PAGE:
1. Only cross train tracks at a designated crossing. Designated crossings are marked by a sign, lights or a gate.
  2. If lights are flashing or the gate is down at a railroad crossing, wait for the train to pass completely, the gates to lift and the lights to stop flashing before crossing the tracks. It is never okay to rush across and try to beat the train. Trains may be closer and faster than you think, or your car may stall or get stuck on the tracks.
  3. Allow enough space for your vehicle to completely clear the entire railroad crossing, not just the tracks, before you attempt to cross. Remember, trains are at least three feet wider than the tracks on either side, so even though you clear the tracks, you may still get hit by the train.
  4. If you are using a cell phone, headphones or playing a game, remember: heads up, devices down when you cross the tracks. Once a train starts to brake, it can take a mile for the train to stop. So, when you see a train, it’s already too late for it to stop for you. Also, modern trains are quieter than you might think.
  5. Don’t be tempted to walk along the train tracks. It might be a shortcut, but it is dangerous and not worth the risk.

For more information about protecting children from injuries, visit


Safe Kids Worldwide is a global nonprofit dedicated to protecting kids from preventable injuries, the number one cause of death to children in the United States. Around the world, a child dies every 30 seconds from an injury that could have been prevented. Safe Kids Worldwide is a go-to resource for families, offering practical information on preventing injuries caused by motor vehicle crashes, fires, falls, poisoning and other risks. Through more than 400 coalitions in the U.S. and partners in more than 30 countries, Safe Kids works with children’s hospitals, trauma centers, first responders and public health experts to get life-saving information to families. With a foundation of research, Safe Kids delivers on the mission through advocacy, education, programs and awareness efforts. Since 1988, Safe Kids has helped reduce the U.S. childhood death rate from unintentional injury by nearly 60 percent.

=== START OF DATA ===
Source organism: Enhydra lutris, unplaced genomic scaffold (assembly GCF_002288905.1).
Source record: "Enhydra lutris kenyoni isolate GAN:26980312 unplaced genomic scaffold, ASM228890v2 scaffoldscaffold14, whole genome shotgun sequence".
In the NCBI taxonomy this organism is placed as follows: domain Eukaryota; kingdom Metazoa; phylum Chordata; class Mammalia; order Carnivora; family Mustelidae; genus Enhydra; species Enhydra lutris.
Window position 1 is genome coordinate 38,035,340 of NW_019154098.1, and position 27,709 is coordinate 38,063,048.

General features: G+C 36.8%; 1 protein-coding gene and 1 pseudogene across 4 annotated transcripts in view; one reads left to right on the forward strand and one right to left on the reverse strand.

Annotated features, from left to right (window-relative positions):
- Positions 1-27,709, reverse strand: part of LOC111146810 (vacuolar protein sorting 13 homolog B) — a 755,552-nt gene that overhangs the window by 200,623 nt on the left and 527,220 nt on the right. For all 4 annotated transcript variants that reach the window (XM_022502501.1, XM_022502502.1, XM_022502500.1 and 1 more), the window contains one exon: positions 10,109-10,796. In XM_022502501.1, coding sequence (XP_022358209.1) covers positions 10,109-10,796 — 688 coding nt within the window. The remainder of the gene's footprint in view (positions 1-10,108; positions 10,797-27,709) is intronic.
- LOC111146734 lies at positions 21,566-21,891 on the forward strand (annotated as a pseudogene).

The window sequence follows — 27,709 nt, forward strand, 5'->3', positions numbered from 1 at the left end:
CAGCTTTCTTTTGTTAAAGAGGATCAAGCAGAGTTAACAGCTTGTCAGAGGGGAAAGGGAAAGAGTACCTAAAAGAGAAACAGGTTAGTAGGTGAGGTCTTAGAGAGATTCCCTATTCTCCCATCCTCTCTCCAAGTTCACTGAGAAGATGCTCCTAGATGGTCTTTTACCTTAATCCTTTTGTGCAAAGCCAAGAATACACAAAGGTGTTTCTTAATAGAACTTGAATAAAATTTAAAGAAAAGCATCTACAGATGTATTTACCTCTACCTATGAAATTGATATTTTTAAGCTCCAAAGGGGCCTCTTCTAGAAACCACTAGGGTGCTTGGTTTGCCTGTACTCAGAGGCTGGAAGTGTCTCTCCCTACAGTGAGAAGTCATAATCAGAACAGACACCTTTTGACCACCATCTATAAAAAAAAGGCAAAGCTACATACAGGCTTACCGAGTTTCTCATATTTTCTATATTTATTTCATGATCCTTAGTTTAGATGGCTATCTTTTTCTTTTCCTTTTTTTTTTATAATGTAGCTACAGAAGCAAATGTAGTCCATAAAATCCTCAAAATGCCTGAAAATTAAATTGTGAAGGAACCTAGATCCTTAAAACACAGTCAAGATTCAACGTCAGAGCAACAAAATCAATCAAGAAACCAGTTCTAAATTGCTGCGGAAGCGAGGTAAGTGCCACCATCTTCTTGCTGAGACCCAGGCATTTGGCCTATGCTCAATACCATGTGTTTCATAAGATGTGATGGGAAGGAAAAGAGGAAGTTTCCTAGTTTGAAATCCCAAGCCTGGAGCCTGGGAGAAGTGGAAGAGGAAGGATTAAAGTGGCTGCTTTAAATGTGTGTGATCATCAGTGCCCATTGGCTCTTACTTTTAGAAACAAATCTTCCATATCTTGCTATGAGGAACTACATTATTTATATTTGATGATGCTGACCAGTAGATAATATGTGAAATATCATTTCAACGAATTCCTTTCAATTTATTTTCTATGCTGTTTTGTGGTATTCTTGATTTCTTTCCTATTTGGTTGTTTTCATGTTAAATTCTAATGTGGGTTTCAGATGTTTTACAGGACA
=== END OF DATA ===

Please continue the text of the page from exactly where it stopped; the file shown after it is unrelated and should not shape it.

Union Pacific Railroad is the principal operating company of Union Pacific Corporation (NYSE: UNP). One of America's most recognized companies, Union Pacific Railroad connects 23 states in the western two-thirds of the country by rail, providing a critical link in the global supply chain. The railroad's diversified business mix is classified into its Agricultural Products, Energy, Industrial and Premium business groups. Union Pacific serves many of the fastest-growing U.S. population centers, operates from all major West Coast and Gulf Coast ports to eastern gateways, connects with Canada's rail systems and is the only railroad serving all six major Mexico gateways. Union Pacific provides value to its roughly 10,000 customers by delivering products in a safe, reliable, fuel-efficient and environmentally responsible manner.